Anorexia nervosa (AN) and its associated complications impose a huge burden to our society. However, the cellular and circuits mechanisms underlying this eating disorder are largely unknown, and effective treatments are still lacking. At its core, anorexia nervosa is an emotional disorder characterized by persistent and severe self-restriction of food intake and commonly co-occurring with anxiety. Most work has focused on hypothalamic homeostatic control of food intake. An important but poorly understood element is the emotional aspect of food intake. To further our understandings of the neural mechanisms of anorexia nervosa and develop new clinical therapeutic strategies to treat this eating disorder, it thus is critical to decipher the neural circuits underlying this disorder and determine whether the neural circuits for anorexia and anxiety are distinct or overlapping. Our long-term goal is to enable the development of novel targets to correct or reverse eating disorders, such as anorexia nervosa. Our overall objective for this application is to dissect the neural circuits that mediate the ventral hippocampal anorexigenic effects on food intake and their anxiogenic effects. Our central hypothesis is that the ventral hippocampus suppresses food intake by projecting glutamatergic inputs to the lateral septum (LS) to activate GABAergic neurons in the LS, which subsequently inactivates GABAergic neurons in the lateral hypothalamus (LH). Our hypothesis has been formulated on the basis of our recent study and our preliminary data which will be detailed in the Approach section. The work of Jennings et al. (2014) and Wu et al. (2015) provides additional support for this hypothesis. The rational for the proposed research is that, once the neural circuits underlying the ventral hippocampus (vHPC)-based anorexia nervosa are identified, it may be feasible to pharmacologically manipulate them to treat this disorder, and potentially other eating disorders. To accomplish our goals, we have assembled a research team that combines expertise of feeding and emotions. To test our central hypothesis and thereby accomplish our overall objective, we will carry out three Specific Aims: (1) Identify and characterize LS neuron populations mediating vHPC suppression of feeding; (2) Identify LS neuron populations that relay the vHPC appetitive suppressive information to LH; (3) Determine the anxiogenic effects of the neural circuits mediating the vHPC-based anorexia. Collectively, the vHPC-based anorexia and anxiety and the involved neural circuits will be studied using state-of-the-art methodologies that include optogenetic-assisted circuit mapping, single-cell gene analysis, feeding and emotional behavioral tests, chemogenetic-and optogenetic neural manipulations. Results using these cutting-edge methods will give us unprecedented access to understanding the cellular and circuit mechanisms of the vHPC-based anorexia nervosa. The proposed research represents a new and substantial departure from other studies in that it shifts the focus to understanding emotional aspects of food intake and developing new therapeutic targets for AN.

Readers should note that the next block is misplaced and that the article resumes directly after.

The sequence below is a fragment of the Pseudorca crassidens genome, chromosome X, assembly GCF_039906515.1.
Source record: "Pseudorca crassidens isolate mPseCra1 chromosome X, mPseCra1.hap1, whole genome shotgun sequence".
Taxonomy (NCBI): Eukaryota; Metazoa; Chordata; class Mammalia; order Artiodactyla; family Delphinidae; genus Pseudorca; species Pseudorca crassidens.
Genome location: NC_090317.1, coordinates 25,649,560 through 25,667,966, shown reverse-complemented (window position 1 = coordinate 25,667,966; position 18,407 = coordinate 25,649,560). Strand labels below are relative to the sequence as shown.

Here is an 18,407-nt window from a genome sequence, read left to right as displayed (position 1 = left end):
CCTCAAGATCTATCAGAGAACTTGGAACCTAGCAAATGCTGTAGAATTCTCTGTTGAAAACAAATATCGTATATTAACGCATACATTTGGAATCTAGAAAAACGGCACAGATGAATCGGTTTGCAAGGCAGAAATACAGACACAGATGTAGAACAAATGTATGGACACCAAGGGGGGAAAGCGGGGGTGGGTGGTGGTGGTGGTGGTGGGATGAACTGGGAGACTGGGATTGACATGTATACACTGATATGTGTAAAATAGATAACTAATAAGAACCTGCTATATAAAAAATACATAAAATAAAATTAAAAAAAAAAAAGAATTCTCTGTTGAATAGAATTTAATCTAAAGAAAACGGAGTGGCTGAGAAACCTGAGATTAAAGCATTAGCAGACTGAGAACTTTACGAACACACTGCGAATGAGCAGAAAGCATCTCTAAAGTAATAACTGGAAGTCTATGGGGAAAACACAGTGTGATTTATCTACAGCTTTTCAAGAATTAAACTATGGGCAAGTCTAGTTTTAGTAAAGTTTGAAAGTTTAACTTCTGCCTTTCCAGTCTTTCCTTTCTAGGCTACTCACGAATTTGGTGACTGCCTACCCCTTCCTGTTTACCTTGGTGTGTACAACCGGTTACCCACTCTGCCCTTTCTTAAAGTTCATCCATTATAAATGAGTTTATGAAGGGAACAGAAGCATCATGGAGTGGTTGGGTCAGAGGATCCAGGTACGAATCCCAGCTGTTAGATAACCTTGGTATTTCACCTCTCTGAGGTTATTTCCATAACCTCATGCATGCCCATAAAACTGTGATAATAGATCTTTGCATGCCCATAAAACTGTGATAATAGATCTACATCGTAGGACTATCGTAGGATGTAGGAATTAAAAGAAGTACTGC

The primary goal of this project is to decipher the neuron populations and neural circuits contributing to the ventral hippocampus-based anorexia and anxiety. We will identify and characterize the neural circuits underlying ventral hippocampal suppression of feeding and anxiety by using state-of-the-art methodologies that include circuit mapping techniques and single cell gene analysis. The information obtained from the research proposed in this project will help develop new therapeutic target for anorexia nervosa, and potentially other emotional eating disorders.
|Sweeney, Patrick; Li, Changhong; Yang, Yunlei (2017) Appetite suppressive role of medial septal glutamatergic neurons. Proc Natl Acad Sci U S A 114:13816-13821|
|Sweeney, Patrick; Yang, Yunlei (2017) Neural Circuit Mechanisms Underlying Emotional Regulation of Homeostatic Feeding. Trends Endocrinol Metab 28:437-448|
|Sweeney, Patrick; Yang, Yunlei (2016) An Inhibitory Septum to Lateral Hypothalamus Circuit That Suppresses Feeding. J Neurosci 36:11185-11195|